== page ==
Scientific publications

Obesity phenotypes and their paradoxical association with cardiovascular diseases

Vecchié A (1), Dallegri F (2), Carbone F (1), Bonaventura A (1), Liberale L (3), Portincasa P (4), Frühbeck G (5), Montecucco F (6). (1) First Clinic of Internal Medicine, Department of Internal Medicine, University of Genoa, 6 viale Benedetto XV, 16132 Genoa, Italy.
(2) First Clinic of Internal Medicine, Department of Internal Medicine, University of Genoa, 6 viale Benedetto XV, 16132 Genoa, Italy; Ospedale Policlinico San Martino, Istituto di Ricovero e Cura a Carattere Scientifico per l'Oncologia, 10 Largo Benzi, 16132 Genoa, Italy.
(3) First Clinic of Internal Medicine, Department of Internal Medicine, University of Genoa, 6 viale Benedetto XV, 16132 Genoa, Italy; Centre for Molecular Cardiology, University of Zürich, 12 Wagistrasse, 8952 Schlieren, Switzerland.
(4) Clinica Medica "A. Murri", Department of Biomedical Sciences and Human Oncology, University of Bari "Aldo Moro" Medical School, Bari, Italy.
(5) Centro de Investigación Biomédica en Red de Fisiopatología de la Obesidad y Nutrición (CIBEROBN), Instituto de Salud Carlos III (ISCIII), Spain; Metabolic Research Laboratory, Clínica Universidad de Navarra, 31008 Pamplona, Spain.
(6) First Clinic of Internal Medicine, Department of Internal Medicine, University of Genoa, 6 viale Benedetto XV, 16132 Genoa, Italy; Ospedale Policlinico San Martino, Istituto di Ricovero e Cura a Carattere Scientifico per l'Oncologia, 10 Largo Benzi, 16132 Genoa, Italy; Centre of Excellence for Biomedical Research (CEBR), University of Genoa, 9 viale Benedetto XV, 16132 Genoa, Italy.

Magazine: European Journal of Internal Medicine

Date: Oct 31, 2017

Endocrinology and Nutrition [SP] Obesity Unit

ABSTRACT

The pro-inflammatory state of the visceral adipose tissue (VAT) is supposed to accelerate cardiovascular (CV) and metabolic diseases in obese subjects. Some studies have recently reported an improved CV prognosis in certain obese and overweight patients as compared with leaner ones.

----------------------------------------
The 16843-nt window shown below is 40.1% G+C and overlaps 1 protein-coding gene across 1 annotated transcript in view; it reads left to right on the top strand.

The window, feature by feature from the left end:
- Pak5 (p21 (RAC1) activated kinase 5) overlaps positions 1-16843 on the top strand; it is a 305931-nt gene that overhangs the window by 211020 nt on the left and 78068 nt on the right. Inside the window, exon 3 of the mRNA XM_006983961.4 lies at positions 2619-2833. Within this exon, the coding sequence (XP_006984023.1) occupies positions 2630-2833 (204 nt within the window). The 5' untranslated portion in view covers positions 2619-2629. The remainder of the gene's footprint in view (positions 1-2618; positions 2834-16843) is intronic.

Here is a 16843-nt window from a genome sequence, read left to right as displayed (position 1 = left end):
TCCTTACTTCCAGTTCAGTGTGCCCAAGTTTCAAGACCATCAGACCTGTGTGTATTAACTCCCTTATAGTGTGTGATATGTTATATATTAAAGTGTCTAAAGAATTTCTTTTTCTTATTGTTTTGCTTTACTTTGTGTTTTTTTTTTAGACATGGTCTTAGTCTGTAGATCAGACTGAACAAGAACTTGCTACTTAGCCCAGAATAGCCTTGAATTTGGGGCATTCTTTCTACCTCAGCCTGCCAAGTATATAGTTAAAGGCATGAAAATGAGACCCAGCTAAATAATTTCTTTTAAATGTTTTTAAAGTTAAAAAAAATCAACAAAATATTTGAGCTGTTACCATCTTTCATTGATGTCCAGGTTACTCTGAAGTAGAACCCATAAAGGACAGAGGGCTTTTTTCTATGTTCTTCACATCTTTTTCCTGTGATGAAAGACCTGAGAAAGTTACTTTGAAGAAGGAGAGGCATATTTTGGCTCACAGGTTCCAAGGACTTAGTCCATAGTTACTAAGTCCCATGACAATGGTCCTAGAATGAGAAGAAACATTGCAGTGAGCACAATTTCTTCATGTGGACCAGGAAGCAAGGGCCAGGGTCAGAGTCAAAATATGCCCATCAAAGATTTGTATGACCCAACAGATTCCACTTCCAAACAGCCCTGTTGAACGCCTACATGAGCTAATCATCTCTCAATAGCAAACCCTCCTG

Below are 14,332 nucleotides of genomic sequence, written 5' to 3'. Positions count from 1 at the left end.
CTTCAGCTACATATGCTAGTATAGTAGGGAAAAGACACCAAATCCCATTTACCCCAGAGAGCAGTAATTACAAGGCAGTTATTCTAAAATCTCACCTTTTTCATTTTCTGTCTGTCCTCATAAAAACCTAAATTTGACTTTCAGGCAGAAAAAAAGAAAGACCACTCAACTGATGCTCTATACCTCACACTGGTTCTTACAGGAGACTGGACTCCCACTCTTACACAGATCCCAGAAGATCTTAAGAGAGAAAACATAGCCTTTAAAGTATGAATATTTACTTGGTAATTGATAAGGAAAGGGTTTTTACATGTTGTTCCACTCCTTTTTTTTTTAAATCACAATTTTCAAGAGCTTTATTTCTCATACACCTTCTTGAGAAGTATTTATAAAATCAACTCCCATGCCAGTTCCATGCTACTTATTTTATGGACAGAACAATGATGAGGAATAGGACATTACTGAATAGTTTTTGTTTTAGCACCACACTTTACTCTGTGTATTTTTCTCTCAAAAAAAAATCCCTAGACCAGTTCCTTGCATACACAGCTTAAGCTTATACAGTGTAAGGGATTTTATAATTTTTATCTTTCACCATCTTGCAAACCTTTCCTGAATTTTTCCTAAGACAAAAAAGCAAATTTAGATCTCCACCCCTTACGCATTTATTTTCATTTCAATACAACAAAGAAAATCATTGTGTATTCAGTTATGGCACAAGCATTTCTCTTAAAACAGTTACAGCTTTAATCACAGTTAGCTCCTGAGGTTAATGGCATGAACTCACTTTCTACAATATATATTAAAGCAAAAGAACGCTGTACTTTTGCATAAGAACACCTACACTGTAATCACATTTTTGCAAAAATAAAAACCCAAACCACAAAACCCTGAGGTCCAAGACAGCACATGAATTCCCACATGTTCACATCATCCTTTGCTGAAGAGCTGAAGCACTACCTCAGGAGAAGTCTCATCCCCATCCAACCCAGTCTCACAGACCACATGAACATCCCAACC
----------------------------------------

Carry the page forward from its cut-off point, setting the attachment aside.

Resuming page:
This phenomenon, known as the "obesity paradox" (OP), has been described in many chronic diseases. This narrative review is based on the material searched for and obtained via PubMed and Web of Science up to May 2017.

The search terms we used were: "obesity, paradox, adipose tissue" in combination with "cardiovascular, coronary heart disease, heart failure, arrhythmias". Using the current Body Mass Index (BMI)-based obesity definition, individuals with different clinical and biochemical characteristics are gathered together in the same category.

Emerging evidence point to the existence of many "Obesity phenotypes" with different association with CV risk, accordingly to physical and life-style features. In this narrative review, we discussed if obesity phenotypes may be associated with a different CV risk, potentially explaining the OP.

As a globally accepted definition of obesity is still lacking, we emphasized the need of a new approach, which should consider the heterogeneity of obesity. Better defining "obesities" and related CV risk is critical to markedly improve the classical BMI-based definition of obesity.

CITATION  Eur J Intern Med. 2017 Oct 31. pii: S0953-6205(17)30428-4. doi: 10.1016/j.ejim.2017.10.020

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